Air Force uses their version of the F-35 in combat for the first time

NORFOLK, Va. - The Air Force has used their version of the F-35 Joint Strike Fighter in combat for the first time.

The Air Force says two F-35A Lightning II jets conducted air strikes on ISIS targets in Iraq last week.

The strikes targeted "an entrenched Daesh tunnel network and weapons cache deep in the Hamrin Mountains" on April 30, according to a statement from U.S. Air Forces Central Command.

"We have the ability to gather, fuse and pass so much information, that we make every friendly aircraft more survivable and lethal," said Lt. Col. Yosef Morris, 4th Fighter Squadron commander and F-35A pilot in a release. "That, combined with low-observable technology, allows us to really complement any combined force package and be ready to support AOR contingencies."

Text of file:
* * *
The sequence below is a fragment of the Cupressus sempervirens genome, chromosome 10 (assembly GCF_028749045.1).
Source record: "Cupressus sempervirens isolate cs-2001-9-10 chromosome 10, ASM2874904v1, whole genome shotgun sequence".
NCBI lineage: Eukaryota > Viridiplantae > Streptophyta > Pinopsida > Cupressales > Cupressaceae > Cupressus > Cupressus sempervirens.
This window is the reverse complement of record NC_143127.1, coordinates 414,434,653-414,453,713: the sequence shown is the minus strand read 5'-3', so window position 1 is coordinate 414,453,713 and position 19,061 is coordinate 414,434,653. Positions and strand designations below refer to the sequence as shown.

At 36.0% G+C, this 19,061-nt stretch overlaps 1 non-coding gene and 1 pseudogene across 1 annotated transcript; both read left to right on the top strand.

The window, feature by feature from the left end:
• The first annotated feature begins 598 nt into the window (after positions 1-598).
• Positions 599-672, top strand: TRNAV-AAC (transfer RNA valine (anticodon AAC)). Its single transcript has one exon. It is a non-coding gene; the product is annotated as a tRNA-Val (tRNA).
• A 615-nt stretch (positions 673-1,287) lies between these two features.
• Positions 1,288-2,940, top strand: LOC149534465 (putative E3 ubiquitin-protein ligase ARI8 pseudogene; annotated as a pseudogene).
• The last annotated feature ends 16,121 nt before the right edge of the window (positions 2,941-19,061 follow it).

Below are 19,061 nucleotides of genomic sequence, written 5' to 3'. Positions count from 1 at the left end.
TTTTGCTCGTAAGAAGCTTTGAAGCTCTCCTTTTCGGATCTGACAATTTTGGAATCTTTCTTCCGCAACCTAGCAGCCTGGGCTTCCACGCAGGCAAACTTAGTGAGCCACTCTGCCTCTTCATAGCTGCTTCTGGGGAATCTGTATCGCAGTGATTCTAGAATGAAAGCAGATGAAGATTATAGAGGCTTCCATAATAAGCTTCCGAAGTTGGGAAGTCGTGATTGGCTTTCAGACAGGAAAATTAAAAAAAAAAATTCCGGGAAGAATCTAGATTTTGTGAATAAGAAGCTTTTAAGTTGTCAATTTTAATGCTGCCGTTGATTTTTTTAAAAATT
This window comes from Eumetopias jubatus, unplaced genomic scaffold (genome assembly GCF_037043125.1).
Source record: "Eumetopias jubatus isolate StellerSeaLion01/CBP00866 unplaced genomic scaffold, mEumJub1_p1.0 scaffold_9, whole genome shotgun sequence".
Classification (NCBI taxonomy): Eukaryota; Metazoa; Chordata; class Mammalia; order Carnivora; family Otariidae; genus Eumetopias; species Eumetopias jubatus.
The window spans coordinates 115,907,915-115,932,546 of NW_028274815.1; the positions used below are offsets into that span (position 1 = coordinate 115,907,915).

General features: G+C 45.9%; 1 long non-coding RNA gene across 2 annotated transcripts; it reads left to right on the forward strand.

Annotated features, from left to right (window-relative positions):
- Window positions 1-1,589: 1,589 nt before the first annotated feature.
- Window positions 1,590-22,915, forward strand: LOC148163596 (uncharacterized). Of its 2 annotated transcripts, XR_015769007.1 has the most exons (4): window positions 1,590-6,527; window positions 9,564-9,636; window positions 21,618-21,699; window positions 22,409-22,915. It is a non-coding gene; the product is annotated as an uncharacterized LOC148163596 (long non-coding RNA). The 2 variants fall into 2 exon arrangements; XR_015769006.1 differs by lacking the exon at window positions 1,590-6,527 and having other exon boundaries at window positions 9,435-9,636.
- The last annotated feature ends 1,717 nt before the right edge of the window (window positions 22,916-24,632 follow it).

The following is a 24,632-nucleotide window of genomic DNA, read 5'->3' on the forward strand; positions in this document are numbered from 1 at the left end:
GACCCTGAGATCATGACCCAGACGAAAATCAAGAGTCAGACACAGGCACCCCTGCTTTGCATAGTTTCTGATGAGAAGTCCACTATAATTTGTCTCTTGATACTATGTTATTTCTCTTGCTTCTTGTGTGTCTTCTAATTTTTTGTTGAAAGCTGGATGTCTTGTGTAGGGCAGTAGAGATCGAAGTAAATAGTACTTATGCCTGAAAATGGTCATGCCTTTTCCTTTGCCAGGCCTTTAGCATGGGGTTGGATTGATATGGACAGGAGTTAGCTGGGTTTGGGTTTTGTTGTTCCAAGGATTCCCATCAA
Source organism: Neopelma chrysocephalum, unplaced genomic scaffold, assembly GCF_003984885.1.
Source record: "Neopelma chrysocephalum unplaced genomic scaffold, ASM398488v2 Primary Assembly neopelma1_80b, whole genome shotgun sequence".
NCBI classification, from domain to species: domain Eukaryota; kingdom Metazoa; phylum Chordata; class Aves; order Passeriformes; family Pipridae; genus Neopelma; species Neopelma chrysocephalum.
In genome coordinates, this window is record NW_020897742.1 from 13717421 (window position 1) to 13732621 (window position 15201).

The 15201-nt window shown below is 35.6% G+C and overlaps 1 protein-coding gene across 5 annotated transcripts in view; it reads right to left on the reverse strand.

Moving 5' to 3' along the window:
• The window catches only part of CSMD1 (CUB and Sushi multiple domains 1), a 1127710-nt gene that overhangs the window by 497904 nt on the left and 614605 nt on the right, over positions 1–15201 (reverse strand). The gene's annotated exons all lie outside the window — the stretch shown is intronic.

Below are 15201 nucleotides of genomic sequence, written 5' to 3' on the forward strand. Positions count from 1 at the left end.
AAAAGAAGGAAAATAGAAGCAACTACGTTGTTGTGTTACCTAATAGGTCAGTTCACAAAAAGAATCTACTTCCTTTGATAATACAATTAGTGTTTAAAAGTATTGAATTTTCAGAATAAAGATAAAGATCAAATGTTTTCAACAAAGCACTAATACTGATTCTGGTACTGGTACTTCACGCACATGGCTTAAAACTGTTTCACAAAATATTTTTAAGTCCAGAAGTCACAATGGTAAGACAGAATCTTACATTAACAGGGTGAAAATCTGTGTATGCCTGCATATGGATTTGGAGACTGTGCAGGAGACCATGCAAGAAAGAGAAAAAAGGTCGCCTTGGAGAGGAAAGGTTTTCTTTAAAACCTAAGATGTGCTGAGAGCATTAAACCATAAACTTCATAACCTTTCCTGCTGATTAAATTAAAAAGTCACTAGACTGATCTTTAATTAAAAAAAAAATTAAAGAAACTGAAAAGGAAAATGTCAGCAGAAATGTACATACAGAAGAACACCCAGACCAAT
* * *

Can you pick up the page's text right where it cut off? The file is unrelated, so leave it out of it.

The first combat use comes as the non-partisan government watchdog Government Accountability Office says improvements must be made to reliability and modernization of the Joint Strike Fighter program.

The Department of Defense plans to spend $270 billion to buy more than 2,000 of the jets over the next quarter-century.

Related: Here's what is in the President's proposed 2020 defense budget 

Part of the issues stem from the supply chain. The Air Force, Marine Corps and Navy are all able to share a pool of spare parts for the F-35; however, the GAO says "shortages, repair backlogs, and mismatched parts are keeping F-35s on the ground."

Analysis by the GAO showed that F-35 aircraft were unable to fly nearly 30% of the time between May and November 2018 because of a lack of needed parts.

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